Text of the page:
Playing from behind every single game is going to catch up with a team at some point. It doesn’t matter how soon the comeback starts or the final result. Or if a team ends up with a three-game winning streak.

The Minnesota Wild pulled out another comeback victory Saturday night in St. Paul with a 5-4 overtime win over Eastern-Conference foe Tampa Bay. Mikael Granlund netted the game-winner, with an impressive assist from Wild goaltender Alex Stalock. For the second Saturday in a row, the script was similar: A 5-4 overtime game on home ice, only this time they won; last week they lost to Carolina.

That’s all fine and good, but the Wild also had to claw back from a 1-0 deficit for the sixth straight game. Being able to come back and win games is fine, and often necessary, but it shouldn’t become a habit either. The Wild have yet to play a dominating, 60-minute game where the result isn’t in doubt. Four of their eight games have gone into overtime, with one getting decided in a shootout.

At the risk of over-analyzing trends just eight games into an 82-game season, let’s go ahead and do that anyway by diving into the four extra-session games the Wild have played so far.

Vegas Golden Knights 2, Wild 1 – Shootout – Oct. 6

The Wild fell in the season opener in Colorado and hoped for a pick-me-up in the home opener against the defending Western Conference Champion Vegas Golden Knights. Like the first game, the Wild actually got on the board first, though the trend ended there. Defenseman Matt Dumba sent his blast of a shot into the net for a 1-0 lead at the 9:23 mark of the first period. The Wild held onto that slim lead, nearly going onto the win, but Max Pacioretty tied the game with about a minute-and-a-half left in regulation to spoil the party.

Being able to come back and win games is fine, and often necessary, but it shouldn’t become a habit either.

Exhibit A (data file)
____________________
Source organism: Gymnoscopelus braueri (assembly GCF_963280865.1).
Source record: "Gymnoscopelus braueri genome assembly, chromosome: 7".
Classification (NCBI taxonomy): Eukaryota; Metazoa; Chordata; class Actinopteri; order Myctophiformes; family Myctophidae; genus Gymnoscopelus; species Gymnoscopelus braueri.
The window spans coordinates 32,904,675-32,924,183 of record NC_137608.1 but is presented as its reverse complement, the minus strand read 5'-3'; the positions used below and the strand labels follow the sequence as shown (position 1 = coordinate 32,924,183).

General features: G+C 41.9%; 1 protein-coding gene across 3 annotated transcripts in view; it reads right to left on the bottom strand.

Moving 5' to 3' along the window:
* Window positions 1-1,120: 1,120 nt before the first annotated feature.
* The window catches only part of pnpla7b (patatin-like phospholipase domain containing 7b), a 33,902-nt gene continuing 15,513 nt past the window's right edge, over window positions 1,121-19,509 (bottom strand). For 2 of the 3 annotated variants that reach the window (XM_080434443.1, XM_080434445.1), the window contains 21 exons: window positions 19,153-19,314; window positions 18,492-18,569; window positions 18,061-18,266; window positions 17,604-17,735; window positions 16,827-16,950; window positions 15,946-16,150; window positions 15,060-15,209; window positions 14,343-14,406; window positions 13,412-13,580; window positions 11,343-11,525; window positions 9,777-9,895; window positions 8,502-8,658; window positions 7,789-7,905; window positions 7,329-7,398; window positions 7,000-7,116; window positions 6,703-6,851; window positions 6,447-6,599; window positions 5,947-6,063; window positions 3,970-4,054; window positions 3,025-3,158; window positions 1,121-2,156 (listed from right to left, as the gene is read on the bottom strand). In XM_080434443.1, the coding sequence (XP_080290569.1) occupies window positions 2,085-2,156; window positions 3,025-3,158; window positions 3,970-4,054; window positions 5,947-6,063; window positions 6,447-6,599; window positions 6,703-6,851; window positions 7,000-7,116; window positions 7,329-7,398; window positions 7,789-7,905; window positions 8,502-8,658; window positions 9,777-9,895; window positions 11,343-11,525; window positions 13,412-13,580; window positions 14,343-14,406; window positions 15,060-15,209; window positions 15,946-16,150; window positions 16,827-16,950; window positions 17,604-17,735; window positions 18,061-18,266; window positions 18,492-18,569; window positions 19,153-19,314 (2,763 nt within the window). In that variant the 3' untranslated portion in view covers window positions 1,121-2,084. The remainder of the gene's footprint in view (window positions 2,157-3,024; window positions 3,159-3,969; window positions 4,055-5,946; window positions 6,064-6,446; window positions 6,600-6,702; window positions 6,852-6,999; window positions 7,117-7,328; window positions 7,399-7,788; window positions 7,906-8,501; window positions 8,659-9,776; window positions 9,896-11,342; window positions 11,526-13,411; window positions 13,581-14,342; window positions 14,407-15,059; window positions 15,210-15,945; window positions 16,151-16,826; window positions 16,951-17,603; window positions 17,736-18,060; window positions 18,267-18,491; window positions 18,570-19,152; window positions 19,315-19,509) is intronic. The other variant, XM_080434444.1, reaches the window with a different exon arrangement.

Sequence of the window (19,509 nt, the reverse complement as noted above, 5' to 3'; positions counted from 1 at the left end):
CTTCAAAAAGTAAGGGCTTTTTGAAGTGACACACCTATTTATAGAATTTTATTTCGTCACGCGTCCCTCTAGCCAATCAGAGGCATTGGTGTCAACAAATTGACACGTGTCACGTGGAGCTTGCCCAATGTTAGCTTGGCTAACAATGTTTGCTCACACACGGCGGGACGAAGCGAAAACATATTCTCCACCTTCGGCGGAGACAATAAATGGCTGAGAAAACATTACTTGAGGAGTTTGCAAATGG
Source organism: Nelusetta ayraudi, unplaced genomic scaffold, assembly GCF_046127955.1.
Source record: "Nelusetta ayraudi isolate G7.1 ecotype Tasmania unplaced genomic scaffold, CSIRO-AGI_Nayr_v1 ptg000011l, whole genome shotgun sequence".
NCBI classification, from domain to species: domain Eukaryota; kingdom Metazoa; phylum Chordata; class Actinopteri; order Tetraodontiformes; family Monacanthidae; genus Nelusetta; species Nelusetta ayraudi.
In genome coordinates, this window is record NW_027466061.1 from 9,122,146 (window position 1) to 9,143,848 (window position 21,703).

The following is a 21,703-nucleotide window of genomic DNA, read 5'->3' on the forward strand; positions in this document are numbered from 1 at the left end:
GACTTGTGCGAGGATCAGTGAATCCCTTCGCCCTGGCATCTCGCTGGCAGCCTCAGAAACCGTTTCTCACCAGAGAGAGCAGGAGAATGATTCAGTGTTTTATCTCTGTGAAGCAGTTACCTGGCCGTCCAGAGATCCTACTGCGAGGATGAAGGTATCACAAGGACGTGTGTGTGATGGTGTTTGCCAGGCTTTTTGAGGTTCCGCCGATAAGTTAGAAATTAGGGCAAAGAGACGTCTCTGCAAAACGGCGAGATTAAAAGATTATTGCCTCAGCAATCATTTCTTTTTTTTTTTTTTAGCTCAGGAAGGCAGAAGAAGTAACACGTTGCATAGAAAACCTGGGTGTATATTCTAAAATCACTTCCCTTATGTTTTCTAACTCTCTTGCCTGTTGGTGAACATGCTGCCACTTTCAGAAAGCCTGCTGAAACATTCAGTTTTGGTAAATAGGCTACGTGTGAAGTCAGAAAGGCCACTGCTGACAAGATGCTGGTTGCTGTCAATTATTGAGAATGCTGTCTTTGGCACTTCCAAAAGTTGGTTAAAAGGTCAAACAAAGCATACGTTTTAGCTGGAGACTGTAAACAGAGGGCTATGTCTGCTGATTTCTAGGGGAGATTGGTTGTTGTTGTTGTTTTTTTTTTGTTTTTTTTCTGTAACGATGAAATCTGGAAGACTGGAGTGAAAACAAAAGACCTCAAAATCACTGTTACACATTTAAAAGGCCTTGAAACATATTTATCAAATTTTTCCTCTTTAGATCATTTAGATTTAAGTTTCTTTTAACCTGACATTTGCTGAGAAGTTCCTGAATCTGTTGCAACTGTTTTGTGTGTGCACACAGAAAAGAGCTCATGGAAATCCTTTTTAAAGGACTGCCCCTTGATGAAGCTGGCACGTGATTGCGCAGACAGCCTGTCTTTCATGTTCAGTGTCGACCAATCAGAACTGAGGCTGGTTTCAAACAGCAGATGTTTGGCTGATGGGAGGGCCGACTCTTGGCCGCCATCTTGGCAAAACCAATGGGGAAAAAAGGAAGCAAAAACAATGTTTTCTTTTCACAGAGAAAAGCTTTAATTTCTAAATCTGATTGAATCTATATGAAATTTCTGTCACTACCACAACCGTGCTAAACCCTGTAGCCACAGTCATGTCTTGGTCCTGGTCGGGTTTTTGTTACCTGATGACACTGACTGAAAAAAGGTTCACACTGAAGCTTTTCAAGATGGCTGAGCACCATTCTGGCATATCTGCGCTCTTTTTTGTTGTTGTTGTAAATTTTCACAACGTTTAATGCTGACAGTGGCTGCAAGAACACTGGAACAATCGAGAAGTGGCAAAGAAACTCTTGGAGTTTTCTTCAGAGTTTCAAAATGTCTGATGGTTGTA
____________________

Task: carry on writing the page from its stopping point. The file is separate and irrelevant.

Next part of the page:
The big concern in this game for the Wild was the slow-to-start offense out for the second game to start the season after scoring just one goal in Colorado. That slump extended to the shootout where all three Wild shooters – Zach Parise, Jason Zucker and Mikko Koivu – failed to score. Former Wild player Erik Haula was the third Vegas player in the shootout and gave them the 2-1 victory, with a little help from Devan Dubnyk in goal.

Wild 4, Chicago Blackhawks 3 – Overtime – Oct. 11

The Wild had a few days of practice, thanks to that NHL scheduling, before hitting home ice again to face divisional-foe Chicago. Slow starting once again, the Wild found themselves down 2-0 at the first intermission. Not being able to start games with any offense or momentum was the growing trend, highlighted by falling behind early which began with this game.

On the comeback trail, Eric Staal got the Wild on the board in the second before Zucker tied it with three seconds left in the second frame to provide some of that much-needed momentum. The Zucker-Staal line was rewarded for their solid effort that night.

But when a team is always trailing and coming back to tie, a letdown is just another goal away. Alex DeBrincat scored just 2:29 into the third period to put Chicago back on top, 3-2. It would have been a regulation loss for the Wild, not to mention a winless start three games into the season, without Ryan Suter’s game-tying goal in the final minute of the third period while the Wild were shorthanded.

Zucker capped his productive night with the game-winner at the 3:25 mark of overtime for an exciting, sigh-of-relief type of win for the Wild. Getting that first win certainly lifted the spirits of fans and Wild players. Again though, they had to dig out of a 0-2 hole after a rough first period and gave up a point to a divisional opponent.

Carolina Hurricanes 5, Wild 4 – Overtime – Oct. 13

This one was a bit of a back-and-forth affair that didn’t end up benefiting the Wild in the end, other than getting a point and not surrendering a pair to a Western Conference team.